Colonial Discourse and the Suffering of Indian American Children Book Cover.webp

In this book, we analyze the psycho-social consequences faced by Indian American children after exposure to the school textbook discourse on Hinduism and ancient India. We demonstrate that there is an intimate connection—an almost exact correspondence—between James Mill’s colonial-racist discourse (Mill was the head of the British East India Company) and the current school textbook discourse. This racist discourse, camouflaged under the cover of political correctness, produces the same psychological impacts on Indian American children that racism typically causes: shame, inferiority, embarrassment, identity confusion, assimilation, and a phenomenon akin to racelessness, where children dissociate from the traditions and culture of their ancestors.

This book is the result of four years of rigorous research and academic peer-review, reflecting our ongoing commitment at Hindupedia to challenge the representation of Hindu Dharma within academia.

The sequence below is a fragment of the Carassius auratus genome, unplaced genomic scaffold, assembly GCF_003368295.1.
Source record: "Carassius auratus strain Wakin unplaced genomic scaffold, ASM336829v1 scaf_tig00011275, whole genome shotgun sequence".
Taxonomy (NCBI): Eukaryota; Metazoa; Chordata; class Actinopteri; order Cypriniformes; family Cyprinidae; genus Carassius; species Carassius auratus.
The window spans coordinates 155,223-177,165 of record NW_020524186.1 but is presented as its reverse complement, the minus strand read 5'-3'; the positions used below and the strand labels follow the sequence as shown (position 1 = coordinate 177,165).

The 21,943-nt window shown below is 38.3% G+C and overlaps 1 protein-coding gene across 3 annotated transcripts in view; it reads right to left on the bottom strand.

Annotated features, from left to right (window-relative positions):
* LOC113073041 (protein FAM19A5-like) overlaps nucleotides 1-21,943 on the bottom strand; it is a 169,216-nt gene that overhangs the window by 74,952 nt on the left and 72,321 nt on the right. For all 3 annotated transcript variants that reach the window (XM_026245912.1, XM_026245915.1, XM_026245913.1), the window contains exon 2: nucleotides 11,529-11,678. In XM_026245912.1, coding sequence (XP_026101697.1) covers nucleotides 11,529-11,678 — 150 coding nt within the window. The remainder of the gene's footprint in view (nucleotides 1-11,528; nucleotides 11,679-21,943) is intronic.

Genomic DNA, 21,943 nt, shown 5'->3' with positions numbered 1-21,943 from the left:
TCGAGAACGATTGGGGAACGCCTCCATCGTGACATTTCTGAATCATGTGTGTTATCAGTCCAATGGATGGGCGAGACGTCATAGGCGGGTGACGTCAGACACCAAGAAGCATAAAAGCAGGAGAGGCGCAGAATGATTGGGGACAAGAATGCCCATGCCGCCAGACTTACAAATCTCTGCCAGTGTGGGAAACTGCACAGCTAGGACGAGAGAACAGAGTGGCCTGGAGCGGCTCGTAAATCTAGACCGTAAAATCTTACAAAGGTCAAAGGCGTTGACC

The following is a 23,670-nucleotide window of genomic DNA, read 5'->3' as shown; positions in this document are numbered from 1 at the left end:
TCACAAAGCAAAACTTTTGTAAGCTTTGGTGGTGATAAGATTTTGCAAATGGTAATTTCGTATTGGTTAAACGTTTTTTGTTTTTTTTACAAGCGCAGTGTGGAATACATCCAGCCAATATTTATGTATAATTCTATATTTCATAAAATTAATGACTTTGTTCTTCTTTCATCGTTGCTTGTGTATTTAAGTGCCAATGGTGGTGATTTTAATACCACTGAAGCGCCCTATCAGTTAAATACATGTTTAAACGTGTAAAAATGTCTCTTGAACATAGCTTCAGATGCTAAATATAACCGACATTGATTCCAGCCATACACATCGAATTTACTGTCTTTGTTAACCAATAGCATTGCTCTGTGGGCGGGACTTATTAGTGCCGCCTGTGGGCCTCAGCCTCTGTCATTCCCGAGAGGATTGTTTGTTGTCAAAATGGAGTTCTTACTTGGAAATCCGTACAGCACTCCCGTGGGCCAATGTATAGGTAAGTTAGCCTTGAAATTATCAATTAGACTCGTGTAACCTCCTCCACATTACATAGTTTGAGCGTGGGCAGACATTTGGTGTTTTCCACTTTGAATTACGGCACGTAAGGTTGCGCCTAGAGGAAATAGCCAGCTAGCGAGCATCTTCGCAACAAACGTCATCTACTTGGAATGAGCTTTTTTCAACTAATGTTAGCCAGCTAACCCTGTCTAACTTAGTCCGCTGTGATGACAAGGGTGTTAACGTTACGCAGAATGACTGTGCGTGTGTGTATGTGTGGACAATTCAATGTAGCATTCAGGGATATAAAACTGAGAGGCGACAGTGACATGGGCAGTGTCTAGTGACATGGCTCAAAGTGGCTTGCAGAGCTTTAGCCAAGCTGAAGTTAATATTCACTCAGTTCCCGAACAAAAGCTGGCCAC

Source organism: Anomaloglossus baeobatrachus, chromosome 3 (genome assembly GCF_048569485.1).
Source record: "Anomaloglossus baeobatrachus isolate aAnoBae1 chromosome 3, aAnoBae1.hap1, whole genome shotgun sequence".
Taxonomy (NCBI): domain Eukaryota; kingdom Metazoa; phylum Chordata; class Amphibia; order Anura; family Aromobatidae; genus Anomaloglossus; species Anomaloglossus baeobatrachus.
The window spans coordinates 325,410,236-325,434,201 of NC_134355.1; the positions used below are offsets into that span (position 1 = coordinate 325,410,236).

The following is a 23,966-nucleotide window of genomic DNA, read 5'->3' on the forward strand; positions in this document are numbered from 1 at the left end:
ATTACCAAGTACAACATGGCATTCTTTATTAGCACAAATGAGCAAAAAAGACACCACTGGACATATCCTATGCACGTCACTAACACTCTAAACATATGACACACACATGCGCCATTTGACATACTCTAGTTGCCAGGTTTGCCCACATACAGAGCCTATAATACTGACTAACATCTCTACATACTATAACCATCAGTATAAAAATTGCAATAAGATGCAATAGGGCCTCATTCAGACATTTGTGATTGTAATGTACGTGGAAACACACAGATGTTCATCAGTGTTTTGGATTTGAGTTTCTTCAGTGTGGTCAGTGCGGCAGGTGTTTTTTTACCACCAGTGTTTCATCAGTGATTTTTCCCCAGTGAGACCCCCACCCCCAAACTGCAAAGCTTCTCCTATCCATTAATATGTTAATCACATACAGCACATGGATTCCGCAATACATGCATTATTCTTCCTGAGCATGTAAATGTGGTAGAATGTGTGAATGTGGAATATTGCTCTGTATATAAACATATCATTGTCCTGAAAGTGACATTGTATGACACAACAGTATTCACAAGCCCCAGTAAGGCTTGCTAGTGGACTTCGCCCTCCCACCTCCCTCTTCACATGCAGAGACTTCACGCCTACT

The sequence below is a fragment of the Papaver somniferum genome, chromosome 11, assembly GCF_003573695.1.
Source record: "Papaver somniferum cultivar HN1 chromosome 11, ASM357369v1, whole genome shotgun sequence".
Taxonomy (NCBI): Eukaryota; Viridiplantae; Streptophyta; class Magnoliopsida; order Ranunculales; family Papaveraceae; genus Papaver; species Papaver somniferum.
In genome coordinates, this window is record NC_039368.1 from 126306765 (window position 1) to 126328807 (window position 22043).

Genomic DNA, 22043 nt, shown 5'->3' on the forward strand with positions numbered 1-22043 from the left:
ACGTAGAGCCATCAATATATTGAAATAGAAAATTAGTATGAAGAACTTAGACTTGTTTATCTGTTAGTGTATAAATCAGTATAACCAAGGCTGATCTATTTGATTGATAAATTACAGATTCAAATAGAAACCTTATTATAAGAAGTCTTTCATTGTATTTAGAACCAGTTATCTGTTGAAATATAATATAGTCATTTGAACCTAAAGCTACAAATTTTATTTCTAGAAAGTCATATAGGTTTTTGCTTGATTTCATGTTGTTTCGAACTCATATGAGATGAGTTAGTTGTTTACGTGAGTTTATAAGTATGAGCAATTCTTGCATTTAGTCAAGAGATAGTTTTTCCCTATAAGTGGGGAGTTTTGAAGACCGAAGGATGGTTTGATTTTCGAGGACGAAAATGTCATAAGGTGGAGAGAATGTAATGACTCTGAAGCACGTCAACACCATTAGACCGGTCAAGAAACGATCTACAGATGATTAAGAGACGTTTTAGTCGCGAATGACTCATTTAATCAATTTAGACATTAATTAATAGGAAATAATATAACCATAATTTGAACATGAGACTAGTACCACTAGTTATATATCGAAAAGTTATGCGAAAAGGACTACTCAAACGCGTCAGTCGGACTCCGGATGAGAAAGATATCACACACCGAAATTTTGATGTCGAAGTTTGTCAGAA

From Hindupedia, the Hindu Encyclopedia

By Swami Harshananda

Anuyāja literally means ‘after-offering’.

Among the few sacrifices that an āhitāgni (one who has ceremonially kindled the Vedic fires) is expected to perform regularly, Darśa and Purṇamāsa should specially be mentioned. They belong to the class called ‘iṣṭi’ (needing four priests) and are performed on the new moon day and full-moon day respectively.

  • During these sacrifices, certain minor offerings are made before and after the principal offerings. Such offerings made before the principal ones are called prayājas (pra = before). The prayājas are oblations of ājya (clarified butter or ghee) and are five in number, addressed to deities like
  1. Samidhah
  2. Narāśaiṅsa
  3. Others.
  • Those made after the principal ones are termed anuyājas (anu = after). The anuyājas are only three and offered to
  1. Barhis
  2. Narāśamsa
  3. Agni sviṣṭakṛt

The word is sometimes spelled as anuyāja also.


  • The Concise Encyclopedia of Hinduism, Swami Harshananda, Ram Krishna Math, Bangalore